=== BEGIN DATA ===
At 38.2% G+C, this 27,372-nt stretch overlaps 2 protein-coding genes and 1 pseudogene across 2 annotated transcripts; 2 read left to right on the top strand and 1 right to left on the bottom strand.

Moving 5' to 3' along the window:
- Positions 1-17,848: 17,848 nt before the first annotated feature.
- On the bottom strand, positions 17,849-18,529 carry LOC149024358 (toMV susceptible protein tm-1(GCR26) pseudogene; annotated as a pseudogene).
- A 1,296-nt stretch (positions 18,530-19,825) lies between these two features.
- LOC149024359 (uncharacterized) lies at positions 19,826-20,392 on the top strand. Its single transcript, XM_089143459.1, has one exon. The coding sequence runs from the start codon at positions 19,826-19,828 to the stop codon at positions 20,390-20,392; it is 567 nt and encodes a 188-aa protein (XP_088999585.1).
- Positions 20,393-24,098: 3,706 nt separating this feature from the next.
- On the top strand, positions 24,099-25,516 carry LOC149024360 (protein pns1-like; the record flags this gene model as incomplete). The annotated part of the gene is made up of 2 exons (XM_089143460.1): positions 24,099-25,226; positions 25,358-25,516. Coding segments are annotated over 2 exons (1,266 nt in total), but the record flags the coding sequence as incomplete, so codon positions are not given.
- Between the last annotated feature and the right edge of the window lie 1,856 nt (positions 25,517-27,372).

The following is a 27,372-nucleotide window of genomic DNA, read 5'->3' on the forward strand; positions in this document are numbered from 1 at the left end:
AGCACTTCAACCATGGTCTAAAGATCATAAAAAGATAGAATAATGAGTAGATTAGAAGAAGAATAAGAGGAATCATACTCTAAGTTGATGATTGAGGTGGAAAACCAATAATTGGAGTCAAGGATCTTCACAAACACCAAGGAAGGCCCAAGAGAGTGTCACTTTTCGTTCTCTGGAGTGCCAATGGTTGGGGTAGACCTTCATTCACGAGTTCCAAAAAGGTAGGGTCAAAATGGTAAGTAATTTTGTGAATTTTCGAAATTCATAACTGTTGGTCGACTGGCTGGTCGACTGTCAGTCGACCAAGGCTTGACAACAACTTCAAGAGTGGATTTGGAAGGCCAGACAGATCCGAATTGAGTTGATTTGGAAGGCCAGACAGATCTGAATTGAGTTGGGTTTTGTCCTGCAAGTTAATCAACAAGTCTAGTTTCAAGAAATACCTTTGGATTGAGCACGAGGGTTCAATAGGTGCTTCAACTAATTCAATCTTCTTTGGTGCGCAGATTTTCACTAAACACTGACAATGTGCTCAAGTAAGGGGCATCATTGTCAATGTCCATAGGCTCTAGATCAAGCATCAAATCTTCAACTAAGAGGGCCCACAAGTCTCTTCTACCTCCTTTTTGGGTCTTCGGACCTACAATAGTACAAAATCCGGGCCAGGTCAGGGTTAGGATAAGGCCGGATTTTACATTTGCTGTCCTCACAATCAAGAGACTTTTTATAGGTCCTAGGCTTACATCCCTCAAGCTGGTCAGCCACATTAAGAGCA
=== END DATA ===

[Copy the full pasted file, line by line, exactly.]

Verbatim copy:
At 38.2% G+C, this 27,372-nt stretch overlaps 2 protein-coding genes and 1 pseudogene across 2 annotated transcripts; 2 read left to right on the top strand and 1 right to left on the bottom strand.

Moving 5' to 3' along the window:
- Positions 1-17,848: 17,848 nt before the first annotated feature.
- On the bottom strand, positions 17,849-18,529 carry LOC149024358 (toMV susceptible protein tm-1(GCR26) pseudogene; annotated as a pseudogene).
- A 1,296-nt stretch (positions 18,530-19,825) lies between these two features.
- LOC149024359 (uncharacterized) lies at positions 19,826-20,392 on the top strand. Its single transcript, XM_089143459.1, has one exon. The coding sequence runs from the start codon at positions 19,826-19,828 to the stop codon at positions 20,390-20,392; it is 567 nt and encodes a 188-aa protein (XP_088999585.1).
- Positions 20,393-24,098: 3,706 nt separating this feature from the next.
- On the top strand, positions 24,099-25,516 carry LOC149024360 (protein pns1-like; the record flags this gene model as incomplete). The annotated part of the gene is made up of 2 exons (XM_089143460.1): positions 24,099-25,226; positions 25,358-25,516. Coding segments are annotated over 2 exons (1,266 nt in total), but the record flags the coding sequence as incomplete, so codon positions are not given.
- Between the last annotated feature and the right edge of the window lie 1,856 nt (positions 25,517-27,372).

The following is a 27,372-nucleotide window of genomic DNA, read 5'->3' on the forward strand; positions in this document are numbered from 1 at the left end:
AGCACTTCAACCATGGTCTAAAGATCATAAAAAGATAGAATAATGAGTAGATTAGAAGAAGAATAAGAGGAATCATACTCTAAGTTGATGATTGAGGTGGAAAACCAATAATTGGAGTCAAGGATCTTCACAAACACCAAGGAAGGCCCAAGAGAGTGTCACTTTTCGTTCTCTGGAGTGCCAATGGTTGGGGTAGACCTTCATTCACGAGTTCCAAAAAGGTAGGGTCAAAATGGTAAGTAATTTTGTGAATTTTCGAAATTCATAACTGTTGGTCGACTGGCTGGTCGACTGTCAGTCGACCAAGGCTTGACAACAACTTCAAGAGTGGATTTGGAAGGCCAGACAGATCCGAATTGAGTTGATTTGGAAGGCCAGACAGATCTGAATTGAGTTGGGTTTTGTCCTGCAAGTTAATCAACAAGTCTAGTTTCAAGAAATACCTTTGGATTGAGCACGAGGGTTCAATAGGTGCTTCAACTAATTCAATCTTCTTTGGTGCGCAGATTTTCACTAAACACTGACAATGTGCTCAAGTAAGGGGCATCATTGTCAATGTCCATAGGCTCTAGATCAAGCATCAAATCTTCAACTAAGAGGGCCCACAAGTCTCTTCTACCTCCTTTTTGGGTCTTCGGACCTACAATAGTACAAAATCCGGGCCAGGTCAGGGTTAGGATAAGGCCGGATTTTACATTTGCTGTCCTCACAATCAAGAGACTTTTTATAGGTCCTAGGCTTACATCCCTCAAGCTGGTCAGCCACATTAAGAGCA